Technically, of course, if you are getting paid, then you are not an amateur. At least, that is how the International Olympic Committee used to view the matter, certainly when they took away Jim Thorpe’s medals because he played minor league baseball while in college—though baseball was not an Olympic sport until 1992. Here, the assumption is that you have some other employment or are retired, and for you, astronomy is a pastime. How can you get paid for it?
One of the active members of our local club is a very accomplished photographer. He displays at periodic arts and crafts shows. Astronomical photographs seem to be easy retail sales. The trick is in the printing and mounting and you can find advice online about on that. Tourist-oriented shops or book retailers in your area could be outlets, also. However, most of them will want your work on consignment and typically you take the loss if the item is damaged, or stolen.
|Moon of Jupiter casts its shadow on the planet.|
Rob prints his processed images on metal.
I own two.
I know Ron from our local astronomy club.
My wife knows him from a local software club.
Astronomers rely on two broad families of software: planetarium and image processing. In the first category, several commercial products such as Starry Night are well known and compete against free software such as Stellarium and Celestia. But with software, creators are passionate about their better idea. Image processing software includes AstroPix and StarTools among others. Again, for those who love to code, the fact that others already have done it is no barrier. (See the earlier post, Ruby Methods the Ruby Way, here.)
Free Astronomy Planetarium Software
Matthew McCool Southern Polytechnic
SU E-mail: email@example.com
posted at the University of Texas Astronomy here: http://outreach.as.utexas.edu/marykay/highschool/07_21.pdf
You can write for publication. The channels are narrow and shallow. In the USA we have two paying magazine, Astronomy and Sky & Telescope. Both are mostly written by their own fulltime staffs. They do accept submissions, subject to a lot of restrictions. Both magazines tell authors to query first. For Astronomy, I found the Guidelines by putting Guidelines in the Search box. (I could not find it as a tab, menu item or link off the homepage.)
They say (in part): “Most of the articles used in the magazine are commissioned by our editors. Occasionally, we do publish unsolicited material. To query us on an article idea, send a letter or an outline that describes the piece. If you have not been published in Astronomy, please send writing samples along with your letter. All submissions must include a typed, double-spaced printout. These materials will not be returned to you. You will receive a written response indicating whether or not your article has been accepted for publication.”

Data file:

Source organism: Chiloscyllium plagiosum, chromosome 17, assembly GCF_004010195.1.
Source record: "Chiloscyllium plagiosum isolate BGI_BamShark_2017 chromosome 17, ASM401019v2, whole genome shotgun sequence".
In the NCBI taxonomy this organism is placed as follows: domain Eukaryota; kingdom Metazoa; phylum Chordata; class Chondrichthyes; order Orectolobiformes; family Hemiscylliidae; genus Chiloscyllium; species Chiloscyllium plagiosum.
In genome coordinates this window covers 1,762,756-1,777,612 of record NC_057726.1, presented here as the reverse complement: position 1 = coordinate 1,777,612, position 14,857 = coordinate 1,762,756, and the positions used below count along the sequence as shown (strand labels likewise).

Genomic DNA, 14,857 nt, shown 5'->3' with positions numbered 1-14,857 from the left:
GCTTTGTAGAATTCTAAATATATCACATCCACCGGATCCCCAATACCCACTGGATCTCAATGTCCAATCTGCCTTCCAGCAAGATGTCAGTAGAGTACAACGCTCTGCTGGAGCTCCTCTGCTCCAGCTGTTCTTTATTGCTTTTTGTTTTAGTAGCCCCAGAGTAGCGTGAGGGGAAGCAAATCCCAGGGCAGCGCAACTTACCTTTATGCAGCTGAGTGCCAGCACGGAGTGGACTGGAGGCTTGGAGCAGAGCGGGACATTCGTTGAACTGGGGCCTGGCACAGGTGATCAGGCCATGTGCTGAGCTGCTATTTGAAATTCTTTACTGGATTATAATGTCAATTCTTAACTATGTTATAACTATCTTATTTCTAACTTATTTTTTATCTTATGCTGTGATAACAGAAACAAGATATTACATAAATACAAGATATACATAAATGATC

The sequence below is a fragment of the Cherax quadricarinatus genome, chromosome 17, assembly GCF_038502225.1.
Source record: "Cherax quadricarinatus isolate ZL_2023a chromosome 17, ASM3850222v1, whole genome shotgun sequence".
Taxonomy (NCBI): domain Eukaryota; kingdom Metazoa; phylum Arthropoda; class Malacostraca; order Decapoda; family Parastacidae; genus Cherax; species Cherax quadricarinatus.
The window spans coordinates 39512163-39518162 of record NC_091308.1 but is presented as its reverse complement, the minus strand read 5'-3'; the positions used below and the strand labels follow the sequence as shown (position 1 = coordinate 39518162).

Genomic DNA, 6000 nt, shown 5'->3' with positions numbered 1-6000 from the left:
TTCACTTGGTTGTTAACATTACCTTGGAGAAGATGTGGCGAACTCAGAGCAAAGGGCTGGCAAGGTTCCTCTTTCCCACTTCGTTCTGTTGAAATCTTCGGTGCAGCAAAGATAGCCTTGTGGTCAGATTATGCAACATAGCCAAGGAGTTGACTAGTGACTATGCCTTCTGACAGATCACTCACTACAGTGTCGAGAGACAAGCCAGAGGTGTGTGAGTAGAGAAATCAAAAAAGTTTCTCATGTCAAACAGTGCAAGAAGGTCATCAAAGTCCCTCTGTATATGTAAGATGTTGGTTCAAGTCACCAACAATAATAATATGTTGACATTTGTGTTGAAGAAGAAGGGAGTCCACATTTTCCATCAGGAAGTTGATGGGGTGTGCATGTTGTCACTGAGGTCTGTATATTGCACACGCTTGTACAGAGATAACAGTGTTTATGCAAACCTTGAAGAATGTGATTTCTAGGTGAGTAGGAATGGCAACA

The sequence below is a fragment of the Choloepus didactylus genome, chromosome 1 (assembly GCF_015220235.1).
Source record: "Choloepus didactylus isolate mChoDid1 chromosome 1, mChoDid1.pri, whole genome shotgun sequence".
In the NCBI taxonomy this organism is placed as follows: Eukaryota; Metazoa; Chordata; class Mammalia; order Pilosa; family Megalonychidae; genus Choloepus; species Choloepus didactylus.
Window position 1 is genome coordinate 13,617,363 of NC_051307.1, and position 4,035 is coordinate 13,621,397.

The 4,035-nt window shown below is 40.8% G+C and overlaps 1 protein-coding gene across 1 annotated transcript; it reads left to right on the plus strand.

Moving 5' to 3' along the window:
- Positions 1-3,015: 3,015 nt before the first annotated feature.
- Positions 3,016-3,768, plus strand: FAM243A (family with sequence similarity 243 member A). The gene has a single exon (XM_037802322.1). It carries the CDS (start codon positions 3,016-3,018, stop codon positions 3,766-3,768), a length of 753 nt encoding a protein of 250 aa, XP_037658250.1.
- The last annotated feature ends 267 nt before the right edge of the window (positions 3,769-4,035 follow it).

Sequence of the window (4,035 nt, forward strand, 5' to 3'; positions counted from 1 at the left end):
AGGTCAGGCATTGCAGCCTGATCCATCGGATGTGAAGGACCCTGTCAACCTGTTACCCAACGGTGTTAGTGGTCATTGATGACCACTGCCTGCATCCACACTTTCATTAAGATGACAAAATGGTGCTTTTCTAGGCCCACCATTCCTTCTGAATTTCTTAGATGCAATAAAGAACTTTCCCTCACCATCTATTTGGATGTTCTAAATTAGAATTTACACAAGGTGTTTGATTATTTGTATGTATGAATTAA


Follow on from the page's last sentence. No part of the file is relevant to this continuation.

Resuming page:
Sky & Telescope is more user-friendly. The guidelines for contributors is a labeled link at the bottom of the home page. Sky & Tel says (in part): “About half the material in each monthly issue of Sky & Telescope is written by our editors and regular contributors. The rest is authored by science journalists, research astronomers, historians, and accomplished amateur astronomers from all nations and diverse cultures. Many authors write for us again and again, but we're always looking for new writers eager to share their enthusiasm, talent, and expertise with our readers.”
(Just to note: I have not submitted any queries to either magazine. I am not far enough along in my knowledge base. I have been granted literary awards by the American Numismatic Association, but in those cases, I report on the works of others, not original discoveries. So, that would be my intentions here as well.)
If you like buying and selling, astronomy is a hobby that depends on expensive equipment. I will caution that buying and selling is an activity in its own right. In the five years from 1977 to 1982, computer retailers learned that a successful track record in refrigerator sales is a better predictor of success than knowledge of computers. If you do not enjoy trading, knowledge of astronomy will not provide the skills. Those skills can be learned, but it is learning by trial and error which can be expensive.
Just a side note: Shipping can be expensive as well. A friend from my local club assured me that his telescope is portable because it weighs only 50 lbs. When I wanted to borrow a scope from the club, the equipment chair cautioned me that the optical assembly alone weighs about 60 lbs. That is something of an upper limit for a hobby scope, but a factor to consider. Eyepieces, lenses, mirrors, finders, filters, and such are much smaller and easier to take to FedEx, UPS, or the USPS.
Lecturing for pay is possible. Our local astronomy club does get requests from hotels, resorts, and similar venues to provide guest lecturers for special events. They offer (modest) honoraria that cover time and expenses.
You could always do your own advertising and market your own presentation services. However, as with sales, if you do not already enjoy public speaking, knowledge of astronomy will not carry you through. It is learnable. Toastmasters International is a popular engagement for those who want to learn public speaking. I will say that my wife tried it when her information systems employer wanted her to make videos. Instead, she took 18 weeks of improv training at a local theater. She got over the fear of presentation but does not volunteer for it. I do.
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